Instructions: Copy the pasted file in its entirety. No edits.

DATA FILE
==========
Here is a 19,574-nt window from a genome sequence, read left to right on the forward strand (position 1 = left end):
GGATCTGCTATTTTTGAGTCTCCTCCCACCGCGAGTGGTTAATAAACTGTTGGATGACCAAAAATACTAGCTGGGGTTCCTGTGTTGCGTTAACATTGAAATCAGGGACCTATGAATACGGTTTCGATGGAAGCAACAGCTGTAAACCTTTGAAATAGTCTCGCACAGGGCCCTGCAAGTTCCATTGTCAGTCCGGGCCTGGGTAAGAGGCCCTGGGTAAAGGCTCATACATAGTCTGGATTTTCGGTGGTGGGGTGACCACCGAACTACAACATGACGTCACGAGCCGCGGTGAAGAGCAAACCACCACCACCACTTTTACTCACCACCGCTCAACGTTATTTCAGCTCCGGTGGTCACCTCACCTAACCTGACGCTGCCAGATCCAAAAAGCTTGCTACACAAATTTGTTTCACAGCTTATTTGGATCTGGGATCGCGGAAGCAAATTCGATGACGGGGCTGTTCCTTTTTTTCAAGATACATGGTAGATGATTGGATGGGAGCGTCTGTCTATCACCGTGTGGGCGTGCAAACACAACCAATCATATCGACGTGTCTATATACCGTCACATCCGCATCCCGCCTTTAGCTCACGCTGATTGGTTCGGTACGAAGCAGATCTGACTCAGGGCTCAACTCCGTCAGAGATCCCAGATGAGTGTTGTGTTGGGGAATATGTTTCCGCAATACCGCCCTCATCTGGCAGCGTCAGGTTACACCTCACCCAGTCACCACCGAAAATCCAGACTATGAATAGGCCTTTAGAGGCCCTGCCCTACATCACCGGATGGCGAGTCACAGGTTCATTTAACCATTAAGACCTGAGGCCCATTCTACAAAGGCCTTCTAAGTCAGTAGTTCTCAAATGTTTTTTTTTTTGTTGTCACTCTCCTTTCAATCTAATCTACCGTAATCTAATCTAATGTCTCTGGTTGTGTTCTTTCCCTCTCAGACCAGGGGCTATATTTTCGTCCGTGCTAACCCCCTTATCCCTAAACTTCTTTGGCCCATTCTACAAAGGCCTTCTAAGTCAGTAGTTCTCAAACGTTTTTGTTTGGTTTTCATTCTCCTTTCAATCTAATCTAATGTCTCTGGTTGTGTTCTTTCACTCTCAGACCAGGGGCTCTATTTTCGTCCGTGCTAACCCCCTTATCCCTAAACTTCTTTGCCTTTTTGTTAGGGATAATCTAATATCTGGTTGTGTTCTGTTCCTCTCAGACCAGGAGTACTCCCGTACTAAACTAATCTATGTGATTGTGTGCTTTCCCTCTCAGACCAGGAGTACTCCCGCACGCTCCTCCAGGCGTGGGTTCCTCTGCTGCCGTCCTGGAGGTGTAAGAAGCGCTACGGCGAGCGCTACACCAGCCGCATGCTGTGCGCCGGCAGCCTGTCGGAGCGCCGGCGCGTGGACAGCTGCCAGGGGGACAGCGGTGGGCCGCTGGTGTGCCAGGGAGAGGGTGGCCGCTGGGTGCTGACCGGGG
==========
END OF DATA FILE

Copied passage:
Here is a 19,574-nt window from a genome sequence, read left to right on the forward strand (position 1 = left end):
GGATCTGCTATTTTTGAGTCTCCTCCCACCGCGAGTGGTTAATAAACTGTTGGATGACCAAAAATACTAGCTGGGGTTCCTGTGTTGCGTTAACATTGAAATCAGGGACCTATGAATACGGTTTCGATGGAAGCAACAGCTGTAAACCTTTGAAATAGTCTCGCACAGGGCCCTGCAAGTTCCATTGTCAGTCCGGGCCTGGGTAAGAGGCCCTGGGTAAAGGCTCATACATAGTCTGGATTTTCGGTGGTGGGGTGACCACCGAACTACAACATGACGTCACGAGCCGCGGTGAAGAGCAAACCACCACCACCACTTTTACTCACCACCGCTCAACGTTATTTCAGCTCCGGTGGTCACCTCACCTAACCTGACGCTGCCAGATCCAAAAAGCTTGCTACACAAATTTGTTTCACAGCTTATTTGGATCTGGGATCGCGGAAGCAAATTCGATGACGGGGCTGTTCCTTTTTTTCAAGATACATGGTAGATGATTGGATGGGAGCGTCTGTCTATCACCGTGTGGGCGTGCAAACACAACCAATCATATCGACGTGTCTATATACCGTCACATCCGCATCCCGCCTTTAGCTCACGCTGATTGGTTCGGTACGAAGCAGATCTGACTCAGGGCTCAACTCCGTCAGAGATCCCAGATGAGTGTTGTGTTGGGGAATATGTTTCCGCAATACCGCCCTCATCTGGCAGCGTCAGGTTACACCTCACCCAGTCACCACCGAAAATCCAGACTATGAATAGGCCTTTAGAGGCCCTGCCCTACATCACCGGATGGCGAGTCACAGGTTCATTTAACCATTAAGACCTGAGGCCCATTCTACAAAGGCCTTCTAAGTCAGTAGTTCTCAAATGTTTTTTTTTTTGTTGTCACTCTCCTTTCAATCTAATCTACCGTAATCTAATCTAATGTCTCTGGTTGTGTTCTTTCCCTCTCAGACCAGGGGCTATATTTTCGTCCGTGCTAACCCCCTTATCCCTAAACTTCTTTGGCCCATTCTACAAAGGCCTTCTAAGTCAGTAGTTCTCAAACGTTTTTGTTTGGTTTTCATTCTCCTTTCAATCTAATCTAATGTCTCTGGTTGTGTTCTTTCACTCTCAGACCAGGGGCTCTATTTTCGTCCGTGCTAACCCCCTTATCCCTAAACTTCTTTGCCTTTTTGTTAGGGATAATCTAATATCTGGTTGTGTTCTGTTCCTCTCAGACCAGGAGTACTCCCGTACTAAACTAATCTATGTGATTGTGTGCTTTCCCTCTCAGACCAGGAGTACTCCCGCACGCTCCTCCAGGCGTGGGTTCCTCTGCTGCCGTCCTGGAGGTGTAAGAAGCGCTACGGCGAGCGCTACACCAGCCGCATGCTGTGCGCCGGCAGCCTGTCGGAGCGCCGGCGCGTGGACAGCTGCCAGGGGGACAGCGGTGGGCCGCTGGTGTGCCAGGGAGAGGGTGGCCGCTGGGTGCTGACCGGGG